Ugandans highly knowledgeable about HIV vaccine and willing to participate in future trials
Education still necessary to combat vaccine misconceptions
A majority of Ugandan study participants are familiar with the benefits of vaccines and are willing to participate in future HIV-preventive vaccine trails, according to a study conducted by researchers from the Johns Hopkins Bloomberg School of Public Health and other institutions. This is one of the first studies of its kind to assess the willingness of a general population in a developing country to participate in HIV vaccine trials. The Rakai district of Uganda is a potential site for phase 3 HIV-preventive vaccine trials in the future. Researchers also found that many study participants had multiple misconceptions about the disease and vaccines. The study, "Knowledge About Vaccines and Willingness to Participate in Preventive HIV Vaccine Trials: A Population-Based Study, Rakai, Uganda" was published in the June 1, 2004, issue of the Journal of Acquired Immune Deficiency Syndrome.
Ronald H. Gray, MBBS, MSc, co-author of the study and a professor in the School's Department of Population and Family Health Sciences, said, "There is a high level of willingness to participate in HIV vaccine research in this population. However, initiation of vaccine trials will require intensive education efforts to dispel misconceptions and irrational fears about adverse effects on fertility."
The researchers completed initial and follow-up interviews with 10,312 people in Rakai, Uganda, aged 15-49 years. In between interviews, the study participants were educated on vaccines in general and potential HIV-preventive vaccines. Seventy-one percent of the study population was aware of the preventive function of vaccines and 77 percent were willing to participate in HIV-preventive vaccine trials. The researchers also learned that most of the study participants thought vaccines were only appropriate for children and women. Only 28 percent of those interviewed thought adult men could receive vaccines and 61 percent of male study participants thought men should not receive vaccines. The researchers hypothesized that this belief is typical because vaccinations in the area are mainly given to children and pregnant women. Almost 8 percent of participants thought vaccines were lethal and 2 percent thought vaccines caused fever/illness. In addition, only 12 percent of those interviewed thought HIV was a serious problem, even though Rakai has a 15 percent prevalence of the disease.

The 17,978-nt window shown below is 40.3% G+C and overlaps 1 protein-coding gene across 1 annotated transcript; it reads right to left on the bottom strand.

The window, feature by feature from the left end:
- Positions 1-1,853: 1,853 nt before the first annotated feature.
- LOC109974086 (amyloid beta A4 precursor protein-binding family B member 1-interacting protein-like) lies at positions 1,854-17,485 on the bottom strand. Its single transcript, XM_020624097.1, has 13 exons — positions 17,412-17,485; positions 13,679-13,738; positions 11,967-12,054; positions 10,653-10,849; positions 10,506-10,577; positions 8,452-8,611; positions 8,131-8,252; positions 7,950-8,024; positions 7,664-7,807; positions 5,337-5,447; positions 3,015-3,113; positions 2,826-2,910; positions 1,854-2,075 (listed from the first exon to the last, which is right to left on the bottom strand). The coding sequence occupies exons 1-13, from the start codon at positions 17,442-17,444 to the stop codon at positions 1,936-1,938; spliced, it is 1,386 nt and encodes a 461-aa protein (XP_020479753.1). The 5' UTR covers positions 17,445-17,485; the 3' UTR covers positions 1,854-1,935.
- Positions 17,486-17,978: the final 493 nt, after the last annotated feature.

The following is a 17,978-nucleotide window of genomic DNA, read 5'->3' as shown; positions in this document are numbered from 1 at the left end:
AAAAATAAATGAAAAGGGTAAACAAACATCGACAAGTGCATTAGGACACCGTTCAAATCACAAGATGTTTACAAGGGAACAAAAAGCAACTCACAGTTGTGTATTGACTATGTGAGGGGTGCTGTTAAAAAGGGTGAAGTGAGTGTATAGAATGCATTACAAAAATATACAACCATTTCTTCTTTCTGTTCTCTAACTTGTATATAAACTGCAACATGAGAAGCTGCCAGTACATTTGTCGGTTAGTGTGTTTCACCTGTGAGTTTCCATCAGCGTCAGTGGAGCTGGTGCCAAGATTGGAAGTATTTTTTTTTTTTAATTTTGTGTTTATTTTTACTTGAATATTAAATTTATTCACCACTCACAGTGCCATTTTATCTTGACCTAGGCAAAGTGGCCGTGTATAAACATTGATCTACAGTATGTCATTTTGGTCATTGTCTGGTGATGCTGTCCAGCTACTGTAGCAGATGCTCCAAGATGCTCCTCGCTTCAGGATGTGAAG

The researchers found that village-based health meetings worked in educating study participants on HIV vaccines. The researchers said they believe village meetings would be effective in the future to reinforce the seriousness of the AIDS epidemic and to educate the community on vaccines. HIV vaccine awareness increased from 68 percent at the time of the first interview to 81 percent at follow-up meetings. Even after emphasizing preventive vaccines, 60 percent of study participants still thought that HIV-infected individuals could participate in vaccine trials.
"Although vaccine knowledge and willingness to participate in trials are high in this population, there is still a need for education on the severity of the HIV/AIDS epidemic, the role of potential, preventive HIV vaccines and the importance of vaccines for men," said Dr. Gray.
Source: Eurekalert & othersLast reviewed: By John M. Grohol, Psy.D. on 21 Feb 2009
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